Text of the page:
As the tide turned and I started heading back to the high shore, I heard a splash.
Looking around, I saw a snake with a fish in its jaws!
Very rapidly, the snake swallowed the fish. Here it is with just the tail of the fish sticking out of its jaws. Amazing. I couldn't catch a fish that fast, much less kill and swallow it - and all without having any limbs!
Here is what the whole Dog-faced water snake (Cerberus rynchops) looks like. This rather stout snake has a short tubular tail (yes, snakes have a tail, although they look like they are all tail).
A little further along and I met another snake also in the process of swallowing a fish.
In total I saw six of these snakes, most were busy hunting among the shallow pools on the sandy upper shore near the mangroves. The Dog-faced water snake is a gentle creature that is only mildy venomous to humans and will not bite at all if we don't handle or disturb them.
And wow, this is a different snake altogether! How nice to finally see the Yellow-lipped sea krait (Laticauda colubrina)! It was quite a large one, about 80cm long.
Like other snakes, it has a forked tongue that it sticks out of its mouth now and then to sense its surroundings.
Unlike the Dog-face water snake, the sea krait has a paddle shaped tail that it uses to swim with. The sea krait was hunting in deeper water among the coral rubble.
Although the sea krait is highly venomous and a bite can be fatal for humans, this snake is a peaceful creature that will not harm you if you leave it alone. As we watched respectfully, the snake gracefully went about its business and soon swam off into the murky in-coming tide.
Andy saw these snakes too although he was much further away. He took a really great video clip of the Yellow-lipped sea krait! So perhaps this is a good shore for the snakes. There sure were a lot of fishes! A veritable fish buffet for snakes. This is the pretty Head-stripe goby (Amblygobious stethophthalmus) that the snake in the first photo was eating. It is quite commonly seen on our reefs.
This little Brown-stripe wrasse (Halichoeres bicolor) was lying the sand (I've often seen them this way) while a Dog-faced water snake slithered right past it.
There was also a little Yellow-banded damselfish (Dischistodus fasciatus).
And another one that was a little bigger with a slightly different body pattern. Damselfish juveniles often look very different from the adults.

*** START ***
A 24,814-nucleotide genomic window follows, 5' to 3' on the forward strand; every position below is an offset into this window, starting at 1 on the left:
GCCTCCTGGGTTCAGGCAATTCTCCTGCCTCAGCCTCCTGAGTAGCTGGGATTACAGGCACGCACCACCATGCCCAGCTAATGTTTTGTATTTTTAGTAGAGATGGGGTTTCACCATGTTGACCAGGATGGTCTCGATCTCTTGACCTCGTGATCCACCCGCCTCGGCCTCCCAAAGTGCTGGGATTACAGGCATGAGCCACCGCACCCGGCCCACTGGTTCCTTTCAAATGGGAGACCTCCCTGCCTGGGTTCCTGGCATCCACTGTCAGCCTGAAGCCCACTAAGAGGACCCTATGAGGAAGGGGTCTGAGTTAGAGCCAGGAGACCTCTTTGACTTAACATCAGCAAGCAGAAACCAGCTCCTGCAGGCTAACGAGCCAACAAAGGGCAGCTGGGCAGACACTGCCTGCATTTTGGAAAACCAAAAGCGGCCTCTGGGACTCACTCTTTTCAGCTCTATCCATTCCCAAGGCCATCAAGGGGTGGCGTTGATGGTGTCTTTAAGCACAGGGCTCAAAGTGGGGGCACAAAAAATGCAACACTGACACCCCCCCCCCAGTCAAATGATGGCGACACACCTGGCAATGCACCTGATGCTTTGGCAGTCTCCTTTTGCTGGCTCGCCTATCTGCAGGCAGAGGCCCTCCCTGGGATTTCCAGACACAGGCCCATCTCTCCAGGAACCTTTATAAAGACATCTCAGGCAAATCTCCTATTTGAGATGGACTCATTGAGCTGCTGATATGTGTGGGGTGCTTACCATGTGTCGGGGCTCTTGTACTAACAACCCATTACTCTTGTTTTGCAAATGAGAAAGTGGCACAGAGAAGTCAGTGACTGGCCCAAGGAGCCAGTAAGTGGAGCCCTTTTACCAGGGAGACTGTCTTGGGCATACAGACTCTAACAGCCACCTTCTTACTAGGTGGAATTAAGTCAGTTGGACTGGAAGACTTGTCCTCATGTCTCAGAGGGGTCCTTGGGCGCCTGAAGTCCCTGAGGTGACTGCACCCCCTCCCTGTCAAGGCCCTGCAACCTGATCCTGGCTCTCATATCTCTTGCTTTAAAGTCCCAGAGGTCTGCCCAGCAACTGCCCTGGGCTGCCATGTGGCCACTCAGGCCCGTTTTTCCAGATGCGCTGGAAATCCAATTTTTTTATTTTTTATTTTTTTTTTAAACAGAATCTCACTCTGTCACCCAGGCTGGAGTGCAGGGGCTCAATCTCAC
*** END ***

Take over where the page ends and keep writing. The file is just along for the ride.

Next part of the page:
I saw several but only managed to photograph one of these Variable fang-blennies (Petroscirtes variabilis).
While I have no idea what this fish is.
In deeper water among the coral rubble were more fishes. Like this False scorpionfish (Centrogynes vaigiensis). Although very common on many of our other shores, this is my first photo of this fish on Semakau!
Also abundant were Toadfishes (Batrachomoeus trispinosus).
And here's a fish that I keep seeing but which I have yet to identify.
Alicia spotted this Burrowing snake eel (Pisodonophis crancrivorous) which indeed resembles a snake! In both form and behaviour. It too was wriggling about among the rubble looking for tasty titbits. Before we could take a better photo, it disappeared into a crevice.
Seeing all these predators prowling about on the reef, I now understand why it's good to be a Clownfish. It's certainly much safer hiding among the tentacles of a giant stinging anemone, than to huddle in a crevice.
There were at least three of these False clown anemonefishes (Amphiprion ocellaris) in the Giant anemone (Stichodactyla gigantea).
These wriggly fishes are hard to shoot. And this was my best shot of the bigger of the anemonefishes.
It was most exciting to see these snakes!
As we chatted with Patrick, he confirmed that a Smooth otter (Lutrogale perspicillata) has been regularly sighted on Pulau Semakau too. Wow! Michell spotted an otter when we went to Semakau a few weeks ago to clean up some of the rubbish there.
Here's more of what I saw on this shore.